January/February 2010

Doerfler Farms: Tough Times with an Optimistic Look Towards the Future

by Julie Pederson

In the early 1970s, grass seed began to take hold as a predominant crop in the Willamette Valley.  At the forefront of this movement was Bob Doerfler, a farmer who had learned the grass seed business from his father and was eager to find a way to expand his small...(read more)


April/June 2013

Welcoming 2013-2014 ABC President: Amy Doerfler Phelan

Amy Doerfler Phelan is as ambitious as they come.  I witnessed this firsthand when I asked her for her top three goals and was given a whole handful of goals she hopes to accomplish in her years as president.  These include growing Adopt a Farmer, revitalizing road crop signs, partnering with other organizations in the Ag community, increasing ABC’s visibility...(read more)

Work Ethic Endemic to Agrarian Community

Students gain cash, life skills during seasonal employment

by Justin Much

Stayton Mail

Anyone who remembers earning 70 cents a crate picking strawberries, or 3 cents a pound for green beans, can appreciate this.

Or how about $2 an hour moving irrigation pipe; $2.25 with the bonus if you remained on the crew all summer, toting aluminum conduits through fields of mint...(read more)

Agri-Business of the Year Award

SEDCOR Fall 2014 Enterprise Magazine

Amy Doerfler received the 2014-SEDCOR Agribusiness of the Year Award on behalf of  Doerfler Farms.

Doerfler Farms is a large-scale farm near Sublimity that employs 45 full-time employees and an additional 60 during harvest.  They grew grass seed, wheat, and radish seed on 16,000 acres...(read more)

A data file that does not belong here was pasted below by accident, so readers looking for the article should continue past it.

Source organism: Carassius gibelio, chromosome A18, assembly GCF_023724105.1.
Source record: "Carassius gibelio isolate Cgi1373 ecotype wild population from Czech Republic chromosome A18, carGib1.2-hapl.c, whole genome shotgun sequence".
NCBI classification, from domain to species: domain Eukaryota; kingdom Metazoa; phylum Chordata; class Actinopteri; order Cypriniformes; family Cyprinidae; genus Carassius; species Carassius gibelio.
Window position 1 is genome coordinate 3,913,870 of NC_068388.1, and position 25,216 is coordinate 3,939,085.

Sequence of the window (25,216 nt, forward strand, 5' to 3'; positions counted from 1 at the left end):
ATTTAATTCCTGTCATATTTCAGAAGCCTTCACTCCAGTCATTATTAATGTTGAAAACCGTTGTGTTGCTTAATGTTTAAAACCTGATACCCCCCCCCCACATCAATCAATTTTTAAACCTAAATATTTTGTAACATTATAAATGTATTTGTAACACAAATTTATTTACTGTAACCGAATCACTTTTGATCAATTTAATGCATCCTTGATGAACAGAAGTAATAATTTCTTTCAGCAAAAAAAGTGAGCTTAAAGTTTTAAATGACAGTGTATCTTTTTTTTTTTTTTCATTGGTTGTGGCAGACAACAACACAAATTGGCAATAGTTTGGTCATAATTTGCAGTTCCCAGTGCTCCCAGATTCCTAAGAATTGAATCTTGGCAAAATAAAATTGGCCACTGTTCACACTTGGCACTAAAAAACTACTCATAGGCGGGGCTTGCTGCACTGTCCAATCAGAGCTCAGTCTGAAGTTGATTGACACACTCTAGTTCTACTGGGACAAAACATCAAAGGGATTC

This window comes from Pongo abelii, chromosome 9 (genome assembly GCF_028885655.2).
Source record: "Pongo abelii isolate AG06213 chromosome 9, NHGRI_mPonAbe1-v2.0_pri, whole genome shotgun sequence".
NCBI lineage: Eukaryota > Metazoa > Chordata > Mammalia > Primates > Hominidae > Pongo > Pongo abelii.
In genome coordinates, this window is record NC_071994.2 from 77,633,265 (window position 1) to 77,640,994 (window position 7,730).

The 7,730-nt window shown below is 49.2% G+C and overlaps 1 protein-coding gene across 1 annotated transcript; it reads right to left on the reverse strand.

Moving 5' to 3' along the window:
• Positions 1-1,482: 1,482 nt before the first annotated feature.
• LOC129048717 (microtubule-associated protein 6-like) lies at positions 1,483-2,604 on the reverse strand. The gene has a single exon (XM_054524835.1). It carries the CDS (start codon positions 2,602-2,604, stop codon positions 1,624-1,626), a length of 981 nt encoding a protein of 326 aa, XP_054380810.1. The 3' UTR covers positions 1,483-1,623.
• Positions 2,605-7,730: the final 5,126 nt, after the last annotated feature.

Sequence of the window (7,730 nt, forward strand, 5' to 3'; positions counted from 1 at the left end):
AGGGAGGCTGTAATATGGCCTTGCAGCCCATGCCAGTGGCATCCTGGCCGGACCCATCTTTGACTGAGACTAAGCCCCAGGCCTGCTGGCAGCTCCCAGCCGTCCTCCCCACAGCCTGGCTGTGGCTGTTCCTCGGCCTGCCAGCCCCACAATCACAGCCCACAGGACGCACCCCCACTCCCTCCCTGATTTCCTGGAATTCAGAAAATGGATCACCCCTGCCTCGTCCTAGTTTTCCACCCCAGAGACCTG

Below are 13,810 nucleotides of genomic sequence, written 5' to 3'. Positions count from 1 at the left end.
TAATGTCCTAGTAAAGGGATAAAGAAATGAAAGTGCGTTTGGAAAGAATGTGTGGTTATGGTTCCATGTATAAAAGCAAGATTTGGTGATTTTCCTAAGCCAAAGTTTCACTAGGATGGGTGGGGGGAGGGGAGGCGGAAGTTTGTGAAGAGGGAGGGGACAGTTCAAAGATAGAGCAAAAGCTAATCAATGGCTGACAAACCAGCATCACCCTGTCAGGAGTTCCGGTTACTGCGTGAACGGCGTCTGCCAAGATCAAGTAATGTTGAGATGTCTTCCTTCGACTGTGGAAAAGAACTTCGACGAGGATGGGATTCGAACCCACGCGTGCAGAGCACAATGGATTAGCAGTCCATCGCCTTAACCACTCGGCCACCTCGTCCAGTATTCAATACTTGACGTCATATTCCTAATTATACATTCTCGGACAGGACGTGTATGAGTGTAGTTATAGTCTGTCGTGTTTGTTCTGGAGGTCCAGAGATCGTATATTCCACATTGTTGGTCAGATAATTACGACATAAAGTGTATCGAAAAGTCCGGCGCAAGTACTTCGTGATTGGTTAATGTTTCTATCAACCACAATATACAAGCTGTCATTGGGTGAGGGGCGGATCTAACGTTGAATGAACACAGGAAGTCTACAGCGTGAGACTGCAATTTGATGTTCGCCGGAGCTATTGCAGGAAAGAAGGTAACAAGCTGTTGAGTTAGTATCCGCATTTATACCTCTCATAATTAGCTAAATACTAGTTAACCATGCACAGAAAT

May/June 2012

Adopt a Farmer: Showing Students how Oregon is “Rooted.  Green.  Vital.”

by Misty Zakrzewski

With sunbursts breaking through the October rain showers, two busloads of students from Whitford Middle School arrived at Pearmine Farms in Gervais, excited for a  rare field trip opportunity. For many of the kids, it was their first time to ever step foot on a farm...(read more)

Providing Perspective: ODA Officials Find Tour of Seed Operations Educational

from Oregon Seed, Fall 2014

Oregon Department of Agriculture (ODA) and elected officials were given a first-hand look at the grass seed industry May 22 at the Oregon Seed Council’s second annual education and outreach tour.

The five-hour trip included stops at Mountain View Seeds in Salem, Doerfler Farms in Aumsville and...(read more)


The seeds of change have come to Doerfler Farms, considered the largest producer of cool-season grass seed in the U.S. Reaping a bumper crop of benefits from an intermediate bulk container (IBC) from Weyerhaeuser’s SpaceKraft ( business, the Aumsville, OR, grower is now grazing in the grass.  1,000-lb corrugated totes as an alternative....(read more)

Yields: Spring 2005

When approaching Doerfler Farms, one is immediately struck by the sheer size and magnitude of this grass seed growing operation near Stayton, Ore.  More than 50 combines and swathers line the entrance to the farm along with a dozen semi-trucks used to transport and store seed.  Bob Doerfler, an industry icon, learned the grass seed business from his father.  He understood the importance of farm size early on and...(read more)

Ag Star Award by Jodi Kerr

Kent and Kevin Doerfler worked with their father, Bob, their whole lives, building Doerfler Farms to the large-scale seed farm it is today.  When Bob suddenly passed away from prostate cancer in October 2003, it was an emotional setback, but the business carried on strong as ever. The employees rose to the occasion, continuing their work, and filling in the gaps. Kent and Kevin called on their sister, Amy...(read more)

Capital Press: October 2003

SALEM—Bob Doerfler of Sublimity, Oregon’s largest grass seed grower, died suddenly Oct. 7 at Salem Hospital while awaiting prostrate surgery.  He was 66.

Known as a visionary and an industry icon who was not afraid to speak his mind, Doerfler is credited with showing grass seed growers that they can earn more money marketing seed themselves...(read more)